QUEBEC CITY. Robota engineers in Lancaster, Texas, needed an altimeter for the company’s Eclipse fixed-wing unmanned aerial vehicle (UAV), also commonly known as an unmanned aircraft system (UAS) or drone, for professional surveying applications. They found their solution at LeddarTech, a provider of solid-state LiDAR solutions in Quebec, Canada.
Robota enginers selected the LeddarOne optical sensor to provide the UAV’s autopilot with the precise, real-time, height-above-ground-level measurements required during the sensitive landing phase.
"Finding a small sensor with sufficient range and precision that would work in a variety of outdoor conditions turned out to be very challenging," says Antonio Liska, Robota's president. "When selecting an altimeter for the Eclipse, we considered many criteria including size, power consumption, detection range, refresh rate, and reliable detection on targets in various conditions, including snow.”
Benchmarked with other ranging technologies as part of a thorough evaluation process, LeddarOne’s range and environmental durability proved to be superior to ultrasonic sensors, and outperformed optical flow sensors, which couldn't compete with the accuracy and speed of the LeddarOne, officials explain. The LeddarOne also outperformed competing LiDAR solutions to which it was compared.
Robota's engineers concluded that the LeddarOne's use of a diffuse infra-red LED source, instead of a narrow-beam collimated laser, delivered superior performance.
The sensor's wide light beam, coupled with its proprietary digital signal accumulation and oversampling, helps smoothen the terrain measurements and provides consistent readings, especially in cases of flying over brush, bushes, or tall grass. In comparison, other LiDARs using collimated laser beams tended to return variations in altitude, which may be unwanted and can mislead the auto-pilot. The LeddarOne also demonstrated the required measurement rates and efficient data transmission, which are paramount when landing a drone that is descending at five meters per second.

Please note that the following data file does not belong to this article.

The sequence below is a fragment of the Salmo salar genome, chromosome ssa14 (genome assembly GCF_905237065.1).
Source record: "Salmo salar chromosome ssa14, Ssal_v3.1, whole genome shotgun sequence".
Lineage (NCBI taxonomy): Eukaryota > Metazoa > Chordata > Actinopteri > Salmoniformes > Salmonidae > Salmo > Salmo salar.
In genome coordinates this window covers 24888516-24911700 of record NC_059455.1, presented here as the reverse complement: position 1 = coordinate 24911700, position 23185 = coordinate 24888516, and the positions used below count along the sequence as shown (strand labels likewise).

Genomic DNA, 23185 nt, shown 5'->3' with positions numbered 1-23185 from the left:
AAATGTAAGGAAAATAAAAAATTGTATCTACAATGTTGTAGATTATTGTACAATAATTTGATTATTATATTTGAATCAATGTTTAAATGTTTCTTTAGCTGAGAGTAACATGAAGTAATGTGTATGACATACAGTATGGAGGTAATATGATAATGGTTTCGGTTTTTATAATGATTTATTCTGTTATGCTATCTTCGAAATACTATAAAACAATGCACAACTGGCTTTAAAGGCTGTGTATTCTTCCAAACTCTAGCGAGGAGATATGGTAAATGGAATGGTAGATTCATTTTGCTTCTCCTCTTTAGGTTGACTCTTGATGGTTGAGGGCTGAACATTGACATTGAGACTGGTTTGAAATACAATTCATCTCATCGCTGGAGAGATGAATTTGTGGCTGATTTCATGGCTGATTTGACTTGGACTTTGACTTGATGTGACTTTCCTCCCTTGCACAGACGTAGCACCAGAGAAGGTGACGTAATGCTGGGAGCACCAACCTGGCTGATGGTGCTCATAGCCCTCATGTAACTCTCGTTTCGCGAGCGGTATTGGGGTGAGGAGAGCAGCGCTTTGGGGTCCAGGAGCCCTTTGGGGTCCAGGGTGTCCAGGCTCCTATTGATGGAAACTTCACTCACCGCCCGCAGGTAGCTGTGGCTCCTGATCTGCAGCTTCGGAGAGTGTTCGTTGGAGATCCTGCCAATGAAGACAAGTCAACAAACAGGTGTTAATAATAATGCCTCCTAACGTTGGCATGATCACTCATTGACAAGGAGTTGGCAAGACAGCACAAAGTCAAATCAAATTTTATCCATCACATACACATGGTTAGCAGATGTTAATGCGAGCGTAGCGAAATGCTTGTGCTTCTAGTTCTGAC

Introduced in 2016, the custom-made Eclipse UAV is an advanced mapping system that can cover nearly 400 acres per 50-minute flight and capture high resolution images with on-board cameras. Its applications include agriculture, construction, mining, and urban analysis.
LeddarOne is a very compact, high-performance optical sensor module that is entirely dedicated to a single point measurement. This fixed-beam LiDAR solution can be used in various types of drones, including multi-rotors, for altimetry applications. Other models of Leddar sensors, such as the multi-segment LeddarVu, cater to other drone navigation applications, including collision avoidance.
Robota develops autopilots and drones in the U.S.A. for use in commercial applications. The company was founded in 2011 and began development on the Goose autopilot, which is featured in the Eclipse flying wing mapping drone. Robota's goal is to help organizations improve their data collection and solve complex problems with UAV systems.
LeddarTech is the developer of Leddar, a proprietary LiDAR sensing technology that constitutes a cutting-edge approach in object detection and ranging. Developed over 10+ years of R&D, Leddar is a combination of advanced light wave signal processing and software algorithms that enables the development of highly customizable and cost-effective sensing devices for multiple markets including automotive, drones, intelligent transport systems (ITS), and industrial automation. LeddarTech is a spin-off of Canada's optics and photonics institute, INO.
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